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Thread: Just a thought

  1. #1

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    Just a thought

    When I was out this weekend I had a thought and I will ask it now and try to explain it.

    If I zoom out and manually focus does the focus stay the same when I go to wide angle???

    Thanks
    Shawn O

  2. #2
    ktuli's Avatar
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    Bill S

    Re: Just a thought

    Shawn,

    It actually depends on the lens. Some lenses will retain focus through a zoom. Most will not. In general, only the most expensive lenses will retain focus through a zoom. The easiest way to find out is to try it.

    - Bill

  3. #3
    Moderator Dave Humphries's Avatar
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    Re: Just a thought

    Hi Shawn,

    I agree with Bill's view.

    If the lens auto-focuses, I'd trust that over my eyes any day.
    If manual focus only, set the zoom, then focus as best you can.
    At wider angles, where it can be difficult to judge, I'd go more by choosing an aperture for a given DoF, then make sure the lens focus is set to a distance that covers the depth of subject.

    This is probably also why some cheaper P&S don't allow a manual focus over-ride - they always AF, thereby hiding the design compromise made in the lens that doesn't allow you to zoom in tight, focus and zoom out.

    Good lenses on video cameras obviously have to do it right, as you'd often zoom while recording. The professional ones had a zoom tracking adjustment where you set that up long before 'the red light comes on'.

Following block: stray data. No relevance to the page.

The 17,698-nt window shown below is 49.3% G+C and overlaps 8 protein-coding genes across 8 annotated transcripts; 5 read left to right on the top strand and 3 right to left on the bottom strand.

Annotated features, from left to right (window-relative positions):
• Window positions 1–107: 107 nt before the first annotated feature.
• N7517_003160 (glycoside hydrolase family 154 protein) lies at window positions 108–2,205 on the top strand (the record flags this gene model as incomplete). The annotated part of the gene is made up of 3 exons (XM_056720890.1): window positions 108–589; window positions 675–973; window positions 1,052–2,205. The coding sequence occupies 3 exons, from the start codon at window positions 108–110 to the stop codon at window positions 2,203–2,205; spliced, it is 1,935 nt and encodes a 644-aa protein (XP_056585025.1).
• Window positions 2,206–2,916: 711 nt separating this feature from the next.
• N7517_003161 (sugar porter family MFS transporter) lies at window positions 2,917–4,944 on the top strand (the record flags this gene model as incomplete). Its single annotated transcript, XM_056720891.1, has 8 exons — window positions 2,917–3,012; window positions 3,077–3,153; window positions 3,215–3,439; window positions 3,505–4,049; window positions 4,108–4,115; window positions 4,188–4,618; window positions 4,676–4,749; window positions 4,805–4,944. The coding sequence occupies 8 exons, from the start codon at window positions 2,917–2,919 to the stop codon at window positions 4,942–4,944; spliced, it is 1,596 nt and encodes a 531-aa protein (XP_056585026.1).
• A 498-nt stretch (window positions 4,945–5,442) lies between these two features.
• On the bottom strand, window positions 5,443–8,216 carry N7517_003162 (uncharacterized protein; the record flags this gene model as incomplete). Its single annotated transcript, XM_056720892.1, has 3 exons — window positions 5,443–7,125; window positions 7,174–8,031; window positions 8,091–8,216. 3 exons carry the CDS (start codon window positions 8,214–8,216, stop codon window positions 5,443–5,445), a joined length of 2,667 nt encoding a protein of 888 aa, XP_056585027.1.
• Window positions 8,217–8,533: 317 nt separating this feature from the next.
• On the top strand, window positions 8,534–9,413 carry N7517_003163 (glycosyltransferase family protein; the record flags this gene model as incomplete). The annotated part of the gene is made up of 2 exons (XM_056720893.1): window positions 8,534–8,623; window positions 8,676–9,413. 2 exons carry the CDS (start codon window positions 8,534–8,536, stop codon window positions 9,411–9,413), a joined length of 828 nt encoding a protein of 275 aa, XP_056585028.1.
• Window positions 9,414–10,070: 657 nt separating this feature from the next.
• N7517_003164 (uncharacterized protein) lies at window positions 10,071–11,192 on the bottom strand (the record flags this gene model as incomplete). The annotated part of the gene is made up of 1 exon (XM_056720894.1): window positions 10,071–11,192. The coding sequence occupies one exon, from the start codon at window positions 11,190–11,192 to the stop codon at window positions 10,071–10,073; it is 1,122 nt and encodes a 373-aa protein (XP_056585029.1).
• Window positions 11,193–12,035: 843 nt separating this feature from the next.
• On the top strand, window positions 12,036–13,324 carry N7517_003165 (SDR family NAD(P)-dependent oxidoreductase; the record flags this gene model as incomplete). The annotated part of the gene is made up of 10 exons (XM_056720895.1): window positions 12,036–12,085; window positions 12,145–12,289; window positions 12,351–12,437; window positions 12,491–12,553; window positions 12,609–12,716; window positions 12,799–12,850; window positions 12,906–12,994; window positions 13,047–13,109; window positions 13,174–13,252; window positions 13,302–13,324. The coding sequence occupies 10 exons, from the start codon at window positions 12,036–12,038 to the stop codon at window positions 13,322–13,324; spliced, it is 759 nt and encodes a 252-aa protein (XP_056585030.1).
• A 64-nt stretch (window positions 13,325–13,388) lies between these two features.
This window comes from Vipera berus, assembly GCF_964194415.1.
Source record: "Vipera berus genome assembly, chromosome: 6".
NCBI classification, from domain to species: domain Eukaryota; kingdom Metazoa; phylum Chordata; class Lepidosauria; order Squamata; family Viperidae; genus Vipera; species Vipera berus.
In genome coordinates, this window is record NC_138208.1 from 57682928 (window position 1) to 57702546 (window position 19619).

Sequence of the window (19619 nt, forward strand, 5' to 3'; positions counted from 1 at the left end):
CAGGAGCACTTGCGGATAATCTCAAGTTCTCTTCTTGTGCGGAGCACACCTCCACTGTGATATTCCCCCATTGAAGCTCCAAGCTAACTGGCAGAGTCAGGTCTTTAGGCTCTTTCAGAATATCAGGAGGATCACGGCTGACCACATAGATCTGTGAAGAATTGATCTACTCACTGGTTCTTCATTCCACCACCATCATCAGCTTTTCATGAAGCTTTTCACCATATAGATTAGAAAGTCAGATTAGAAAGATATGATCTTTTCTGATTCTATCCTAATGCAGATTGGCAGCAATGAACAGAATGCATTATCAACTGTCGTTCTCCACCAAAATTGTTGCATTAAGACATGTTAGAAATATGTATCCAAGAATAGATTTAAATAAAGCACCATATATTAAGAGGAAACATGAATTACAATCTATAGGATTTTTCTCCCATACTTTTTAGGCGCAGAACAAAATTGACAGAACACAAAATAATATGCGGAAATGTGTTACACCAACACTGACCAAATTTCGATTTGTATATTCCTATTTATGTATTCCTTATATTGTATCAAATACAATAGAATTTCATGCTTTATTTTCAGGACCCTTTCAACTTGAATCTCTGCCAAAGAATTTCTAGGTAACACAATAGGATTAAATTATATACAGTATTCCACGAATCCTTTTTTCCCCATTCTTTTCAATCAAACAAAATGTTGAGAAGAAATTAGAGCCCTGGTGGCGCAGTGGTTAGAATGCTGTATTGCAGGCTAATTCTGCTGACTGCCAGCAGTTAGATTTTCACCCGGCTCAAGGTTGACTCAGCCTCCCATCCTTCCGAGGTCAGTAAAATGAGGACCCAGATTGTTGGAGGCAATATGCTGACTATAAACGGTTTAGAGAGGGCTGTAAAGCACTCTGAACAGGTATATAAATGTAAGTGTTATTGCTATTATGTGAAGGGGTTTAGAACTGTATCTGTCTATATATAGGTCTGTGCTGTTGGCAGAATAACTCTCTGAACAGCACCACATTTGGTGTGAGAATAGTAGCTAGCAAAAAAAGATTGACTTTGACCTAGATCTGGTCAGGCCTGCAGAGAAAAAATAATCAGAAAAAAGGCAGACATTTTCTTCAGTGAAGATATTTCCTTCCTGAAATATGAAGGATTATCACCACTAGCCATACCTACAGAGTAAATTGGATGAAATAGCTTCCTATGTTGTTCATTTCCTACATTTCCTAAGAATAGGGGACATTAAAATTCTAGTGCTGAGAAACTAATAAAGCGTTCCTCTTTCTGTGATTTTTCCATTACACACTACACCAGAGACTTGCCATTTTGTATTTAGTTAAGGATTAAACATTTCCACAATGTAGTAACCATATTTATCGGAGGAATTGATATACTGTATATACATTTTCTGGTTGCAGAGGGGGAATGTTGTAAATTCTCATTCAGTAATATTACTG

Cheers,

  4. #4
    rpcrowe's Avatar
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    parfocal vs. varifocal lenses

    http://en.wikipedia.org/wiki/Parfocal_lens#Photography

    Zoom lenses (sometimes referred to as "true" zoom) are ideally parfocal in that focus is maintained as the lens is zoomed (focal length and magnification changed), which not only is convenient, but also has the advantage of allowing more accurate focusing at maximum focal length and then zooming back to a shorter focal length to compose the image. However, not all so-called "zoom" lenses are actually parfocal.

    Many "zoom" lenses, particularly in the case of fixed lens cameras, are actually varifocal lenses, which gives lens designers more flexibility in optical design trade-offs (focal length range, maximum aperture, size, weight, cost) than parfocal zoom, and which is practical because of auto-focus, and because the camera processor can automatically adjust the lens to keep it in focus while changing focal length ("zooming") making operation essentially the same as a parfocal zoom.

    My first experiences with zoom lenses began in 1964 with the 12-120mm Angenieux zoom lens for the Arriflex 16mm motion picture camera. This was a manual focus parfocal lens and I would often zoom in to a longer focal length, focus at that focal length and then zoom back to frame the image. It was quite convenient but, I totally agree with Dave in that, "If the lens auto-focuses, I'd trust that over my eyes any day."
    Last edited by rpcrowe; 1st June 2011 at 02:20 AM.

  5. #5

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    Have a guess :)

    Re: parfocal vs. varifocal lenses

    With Canon's L-Series, most are close to being par focal in my experience - and any slack could well be covered by DoF anyway - but if in doubt, refocus (I do)
    Last edited by Colin Southern; 1st June 2011 at 01:48 AM.

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